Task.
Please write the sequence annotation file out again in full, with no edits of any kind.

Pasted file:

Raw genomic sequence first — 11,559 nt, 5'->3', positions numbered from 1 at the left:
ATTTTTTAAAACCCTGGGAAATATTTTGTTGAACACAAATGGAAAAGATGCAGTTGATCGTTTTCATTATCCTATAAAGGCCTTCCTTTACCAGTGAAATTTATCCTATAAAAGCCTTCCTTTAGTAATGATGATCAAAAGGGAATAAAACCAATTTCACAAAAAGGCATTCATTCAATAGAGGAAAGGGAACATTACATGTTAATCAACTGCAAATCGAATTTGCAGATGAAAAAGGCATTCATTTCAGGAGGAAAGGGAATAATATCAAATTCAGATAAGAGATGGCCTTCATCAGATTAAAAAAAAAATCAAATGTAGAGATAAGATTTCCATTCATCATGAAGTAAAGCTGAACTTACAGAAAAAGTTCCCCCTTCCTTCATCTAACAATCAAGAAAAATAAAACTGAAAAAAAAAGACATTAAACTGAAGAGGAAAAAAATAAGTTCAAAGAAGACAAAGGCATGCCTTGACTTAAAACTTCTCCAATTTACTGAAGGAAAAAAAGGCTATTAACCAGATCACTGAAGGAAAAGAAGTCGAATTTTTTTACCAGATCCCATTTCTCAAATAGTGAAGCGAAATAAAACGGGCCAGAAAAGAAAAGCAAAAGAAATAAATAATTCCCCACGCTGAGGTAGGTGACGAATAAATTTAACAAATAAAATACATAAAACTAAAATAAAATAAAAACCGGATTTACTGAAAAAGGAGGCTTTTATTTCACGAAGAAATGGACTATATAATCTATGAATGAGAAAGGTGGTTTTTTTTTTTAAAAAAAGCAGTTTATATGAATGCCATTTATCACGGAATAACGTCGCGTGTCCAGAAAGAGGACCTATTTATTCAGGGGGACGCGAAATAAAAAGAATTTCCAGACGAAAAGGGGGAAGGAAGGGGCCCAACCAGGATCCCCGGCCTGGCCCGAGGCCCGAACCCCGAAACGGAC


Raw genomic sequence first — 11,559 nt, 5'->3', positions numbered from 1 at the left:
ATTTTTTAAAACCCTGGGAAATATTTTGTTGAACACAAATGGAAAAGATGCAGTTGATCGTTTTCATTATCCTATAAAGGCCTTCCTTTACCAGTGAAATTTATCCTATAAAAGCCTTCCTTTAGTAATGATGATCAAAAGGGAATAAAACCAATTTCACAAAAAGGCATTCATTCAATAGAGGAAAGGGAACATTACATGTTAATCAACTGCAAATCGAATTTGCAGATGAAAAAGGCATTCATTTCAGGAGGAAAGGGAATAATATCAAATTCAGATAAGAGATGGCCTTCATCAGATTAAAAAAAAAATCAAATGTAGAGATAAGATTTCCATTCATCATGAAGTAAAGCTGAACTTACAGAAAAAGTTCCCCCTTCCTTCATCTAACAATCAAGAAAAATAAAACTGAAAAAAAAAGACATTAAACTGAAGAGGAAAAAAATAAGTTCAAAGAAGACAAAGGCATGCCTTGACTTAAAACTTCTCCAATTTACTGAAGGAAAAAAAGGCTATTAACCAGATCACTGAAGGAAAAGAAGTCGAATTTTTTTACCAGATCCCATTTCTCAAATAGTGAAGCGAAATAAAACGGGCCAGAAAAGAAAAGCAAAAGAAATAAATAATTCCCCACGCTGAGGTAGGTGACGAATAAATTTAACAAATAAAATACATAAAACTAAAATAAAATAAAAACCGGATTTACTGAAAAAGGAGGCTTTTATTTCACGAAGAAATGGACTATATAATCTATGAATGAGAAAGGTGGTTTTTTTTTTTAAAAAAAGCAGTTTATATGAATGCCATTTATCACGGAATAACGTCGCGTGTCCAGAAAGAGGACCTATTTATTCAGGGGGACGCGAAATAAAAAGAATTTCCAGACGAAAAGGGGGAAGGAAGGGGCCCAACCAGGATCCCCGGCCTGGCCCGAGGCCCGAACCCCGAAACGGAC